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New Jersey Escalator Accident Lawyers

Commonly found in many busy places such as shopping malls, airports, hotels, arenas, stadiums, department stores and train stations, escalators are a part of many people’s daily routines. While they may seem like a safe way to go from one floor to the next, escalators can be very dangerous machines. Children and older adults are particularly vulnerable to escalator accidents, though anyone could suffer serious injuries from a dangerous escalator.

Escalator injuries are a deep concern for the attorneys at Davis, Saperstein & Salomon, P.C. We recently secured a $15 million settlement for the family of a 13-year-old girl who sustained traumatic injuries when her foot became stuck in an elevator that had been in use since 1958 at a Macy’s store in Garden State Plaza.

Our client was far from being the only person who has suffered an escalator accident. In fact, one day before her accident, another customer’s shoe was entrapped by the very same escalator. National statistics show that escalator accidents are tragically common. For example:

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You are more than just a statistic if you have been seriously injured on an escalator. The attorneys at Davis, Saperstein & Salomon, P.C., are ready to listen to you describe what happened in detail during a free claim analysis. We will then give you advice about your legal options.

For more than three decades, we have used our legal experience and resources to help injured people. Contact us now to find out how we can help you.

How to Spot a Dangerous Escalator

Escalators are not toys. They are very dangerous pieces of equipment that should be treated with respect and caution.
There are several common types of escalators, including:

  • Crisscross layout
  • Multiple parallel layout
  • Parallel layout

Regardless of the type of escalator you encounter, there are some warning signs of a dangerous escalator that you should be able to recognize. If you notice any of the following, do not ride the escalator:

  • Odd sounds. It is important to listen to the escalator. If you hear any grinding, screeching, thumping, or any other unusual sounds, chances are there is a safety issue.
  • Gaps and spaces. Do you see any wide spaces between the steps? If so, then anything can get caught in them – especially hands and feet.
  • Missing foot brush. These brushes are installed to promote passenger safety by guiding passengers’ feet away from the skirt panels. When passengers stand too close to the skirt, they should feel the bristles and know to move away from the sides. If there is no foot brush, riders may not realize how close they are to the side, and there is a greater risk of injury.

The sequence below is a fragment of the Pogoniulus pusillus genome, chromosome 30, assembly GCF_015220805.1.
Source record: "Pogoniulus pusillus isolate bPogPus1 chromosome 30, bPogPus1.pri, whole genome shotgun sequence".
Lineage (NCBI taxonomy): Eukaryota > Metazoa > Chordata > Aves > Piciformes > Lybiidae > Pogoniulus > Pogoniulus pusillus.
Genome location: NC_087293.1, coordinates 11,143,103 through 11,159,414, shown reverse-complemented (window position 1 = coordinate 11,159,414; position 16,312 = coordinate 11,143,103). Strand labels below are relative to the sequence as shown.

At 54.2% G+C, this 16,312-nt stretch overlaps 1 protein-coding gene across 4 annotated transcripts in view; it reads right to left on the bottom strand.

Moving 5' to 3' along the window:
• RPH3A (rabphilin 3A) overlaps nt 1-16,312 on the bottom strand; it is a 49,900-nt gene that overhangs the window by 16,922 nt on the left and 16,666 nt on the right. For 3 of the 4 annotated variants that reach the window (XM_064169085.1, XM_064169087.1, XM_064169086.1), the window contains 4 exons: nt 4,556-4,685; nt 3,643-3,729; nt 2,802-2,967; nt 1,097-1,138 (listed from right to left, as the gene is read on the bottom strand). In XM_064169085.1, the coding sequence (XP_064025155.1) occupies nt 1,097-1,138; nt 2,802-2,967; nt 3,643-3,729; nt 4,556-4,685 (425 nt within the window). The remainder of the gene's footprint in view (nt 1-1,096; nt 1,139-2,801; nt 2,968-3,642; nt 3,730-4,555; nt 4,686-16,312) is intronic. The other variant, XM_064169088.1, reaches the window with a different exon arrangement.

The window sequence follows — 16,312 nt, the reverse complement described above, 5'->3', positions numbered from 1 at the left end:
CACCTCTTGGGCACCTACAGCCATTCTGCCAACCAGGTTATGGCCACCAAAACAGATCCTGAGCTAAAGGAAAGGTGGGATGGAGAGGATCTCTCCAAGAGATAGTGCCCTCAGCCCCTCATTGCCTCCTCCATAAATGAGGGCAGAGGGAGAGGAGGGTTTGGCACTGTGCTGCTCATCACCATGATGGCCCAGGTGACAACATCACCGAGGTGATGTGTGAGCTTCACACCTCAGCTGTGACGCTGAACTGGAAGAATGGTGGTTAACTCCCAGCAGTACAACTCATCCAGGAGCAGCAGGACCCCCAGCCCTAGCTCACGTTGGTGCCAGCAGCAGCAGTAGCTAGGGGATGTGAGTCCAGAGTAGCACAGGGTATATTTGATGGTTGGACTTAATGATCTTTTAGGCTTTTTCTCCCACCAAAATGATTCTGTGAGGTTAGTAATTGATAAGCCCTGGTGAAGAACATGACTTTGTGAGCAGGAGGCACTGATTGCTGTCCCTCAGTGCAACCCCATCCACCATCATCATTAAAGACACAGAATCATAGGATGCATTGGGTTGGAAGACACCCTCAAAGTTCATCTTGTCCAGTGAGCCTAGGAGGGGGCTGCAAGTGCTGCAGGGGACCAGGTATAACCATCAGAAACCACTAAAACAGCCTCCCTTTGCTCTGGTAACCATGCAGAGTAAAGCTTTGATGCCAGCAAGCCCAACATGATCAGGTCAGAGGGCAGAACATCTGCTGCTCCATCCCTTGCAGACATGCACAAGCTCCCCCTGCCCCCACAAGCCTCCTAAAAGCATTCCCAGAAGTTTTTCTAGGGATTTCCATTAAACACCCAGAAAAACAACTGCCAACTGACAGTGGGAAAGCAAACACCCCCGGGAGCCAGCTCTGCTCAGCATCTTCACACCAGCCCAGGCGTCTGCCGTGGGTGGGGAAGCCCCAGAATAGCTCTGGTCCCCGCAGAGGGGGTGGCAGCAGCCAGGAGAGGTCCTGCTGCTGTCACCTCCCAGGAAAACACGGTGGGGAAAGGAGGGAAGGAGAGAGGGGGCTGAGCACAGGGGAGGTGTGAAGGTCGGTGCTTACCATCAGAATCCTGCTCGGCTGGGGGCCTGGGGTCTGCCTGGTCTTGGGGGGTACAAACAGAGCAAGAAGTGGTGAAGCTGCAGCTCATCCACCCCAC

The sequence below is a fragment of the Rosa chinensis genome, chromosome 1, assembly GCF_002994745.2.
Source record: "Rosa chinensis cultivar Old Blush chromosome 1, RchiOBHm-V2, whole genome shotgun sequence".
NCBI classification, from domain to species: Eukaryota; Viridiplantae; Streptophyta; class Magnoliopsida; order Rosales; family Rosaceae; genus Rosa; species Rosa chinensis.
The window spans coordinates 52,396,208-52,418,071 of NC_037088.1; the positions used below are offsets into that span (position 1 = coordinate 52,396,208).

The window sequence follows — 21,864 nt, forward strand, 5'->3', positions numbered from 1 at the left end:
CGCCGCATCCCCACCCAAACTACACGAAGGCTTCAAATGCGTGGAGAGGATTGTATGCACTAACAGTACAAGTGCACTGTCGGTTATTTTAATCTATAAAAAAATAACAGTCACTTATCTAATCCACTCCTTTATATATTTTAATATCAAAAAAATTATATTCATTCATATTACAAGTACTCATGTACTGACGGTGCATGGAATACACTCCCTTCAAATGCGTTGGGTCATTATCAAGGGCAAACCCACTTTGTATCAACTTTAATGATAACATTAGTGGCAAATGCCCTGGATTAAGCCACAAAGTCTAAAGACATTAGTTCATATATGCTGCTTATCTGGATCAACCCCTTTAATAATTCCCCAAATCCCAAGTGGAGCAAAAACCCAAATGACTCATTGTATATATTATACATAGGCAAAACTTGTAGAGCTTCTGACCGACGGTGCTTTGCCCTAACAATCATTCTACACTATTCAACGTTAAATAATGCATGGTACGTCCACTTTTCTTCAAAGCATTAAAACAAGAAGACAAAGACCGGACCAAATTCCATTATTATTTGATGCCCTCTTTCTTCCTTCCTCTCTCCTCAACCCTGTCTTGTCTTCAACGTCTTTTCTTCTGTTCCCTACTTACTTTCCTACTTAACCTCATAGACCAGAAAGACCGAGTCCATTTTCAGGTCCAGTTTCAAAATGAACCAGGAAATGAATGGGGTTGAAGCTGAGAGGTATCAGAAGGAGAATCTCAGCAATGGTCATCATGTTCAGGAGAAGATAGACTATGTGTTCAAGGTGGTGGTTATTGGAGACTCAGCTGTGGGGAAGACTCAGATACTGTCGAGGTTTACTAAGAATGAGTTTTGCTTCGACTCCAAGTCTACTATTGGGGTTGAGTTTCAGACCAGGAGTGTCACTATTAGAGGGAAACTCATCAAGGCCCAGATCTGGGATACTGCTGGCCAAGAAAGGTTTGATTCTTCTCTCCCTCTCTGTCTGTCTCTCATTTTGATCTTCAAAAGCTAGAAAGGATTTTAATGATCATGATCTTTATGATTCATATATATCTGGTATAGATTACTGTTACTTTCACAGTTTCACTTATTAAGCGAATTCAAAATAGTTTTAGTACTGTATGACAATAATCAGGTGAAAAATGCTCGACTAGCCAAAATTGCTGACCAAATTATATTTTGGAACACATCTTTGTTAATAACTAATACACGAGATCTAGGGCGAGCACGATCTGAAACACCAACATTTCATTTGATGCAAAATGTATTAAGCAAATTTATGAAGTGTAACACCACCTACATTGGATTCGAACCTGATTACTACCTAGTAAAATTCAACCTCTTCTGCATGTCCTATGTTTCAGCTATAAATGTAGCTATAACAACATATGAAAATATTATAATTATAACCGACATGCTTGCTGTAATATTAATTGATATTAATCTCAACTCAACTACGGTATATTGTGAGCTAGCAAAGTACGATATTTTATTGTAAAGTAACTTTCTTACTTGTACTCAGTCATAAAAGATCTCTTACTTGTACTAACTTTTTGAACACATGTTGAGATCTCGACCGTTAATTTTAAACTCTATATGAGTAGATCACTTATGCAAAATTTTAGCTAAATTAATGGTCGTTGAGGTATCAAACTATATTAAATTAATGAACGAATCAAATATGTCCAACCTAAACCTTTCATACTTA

• Smooth risers. All escalator steps should be smooth and contain no bumps. If there is any friction, there is a greater chance that soft rubber sneakers and shoes will become trapped.
  • Missing comb plates. A comb plate is located on the bottom and top landings of the escalator. All of the teeth should be perfectly aligned. If any are missing, it greatly increases the chance of entrapment and injury.
  • Missing escalator steps. There should never be any part of the escalator step missing. Each part of the step – the top and the sides – should be intact and sturdy, never loose or shaky.

 

Common Types of Escalator Accidents

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Falls
This is the most common type of escalator accident, and often leads to severe injury. Though many factors can cause a person to lose their balance and fall, many accidents occur due to alcohol intoxication or improper use of the escalator. Misuse of an escalator includes sitting on the handrail, trying to run in the opposite direction the escalator is moving, leaning over the sides, not having a firm grip, and so on. The elderly are also more prone to slipping. Typically, falls occur between the escalator itself and the adjacent wall. A property owner, design engineer, architect or other responsible party may be liable for failing to provide sufficient guards.
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Side of Step Entrapment
This is the second most frequent escalator accident, and occurs when there is excess space between what is known as the skirt and step. Any item that is caught in that space – a finger, a shoe, an article of clothing – can get caught in the mechanism and result in catastrophic injury. This usually occurs when a person is standing too close to the sides, which is why it is so important to stand in the center of the step. Children sometimes get curious and can stick their fingers into the gap, which may result in amputation. Though rare, there have even been instances when an article of clothing becomes stuck, and causes the individual to choke to death.
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Comb Plate Entrapment
These entrapments occur at either the very top or bottom of the escalators, when body parts or shoes become wedged in the moving stair and the stationary comb plate. These incidents are very common among children, and can result in loss of body parts or disfigurement. Missing comb teeth can increase the risk of entrapment. It’s important to always step over the comb when entering and exiting the escalator, because even an intact comb plate can consume a shoe. It is also important to try to avoid wearing foam or plastic shoes, such as flip-flops and Crocs, on escalators.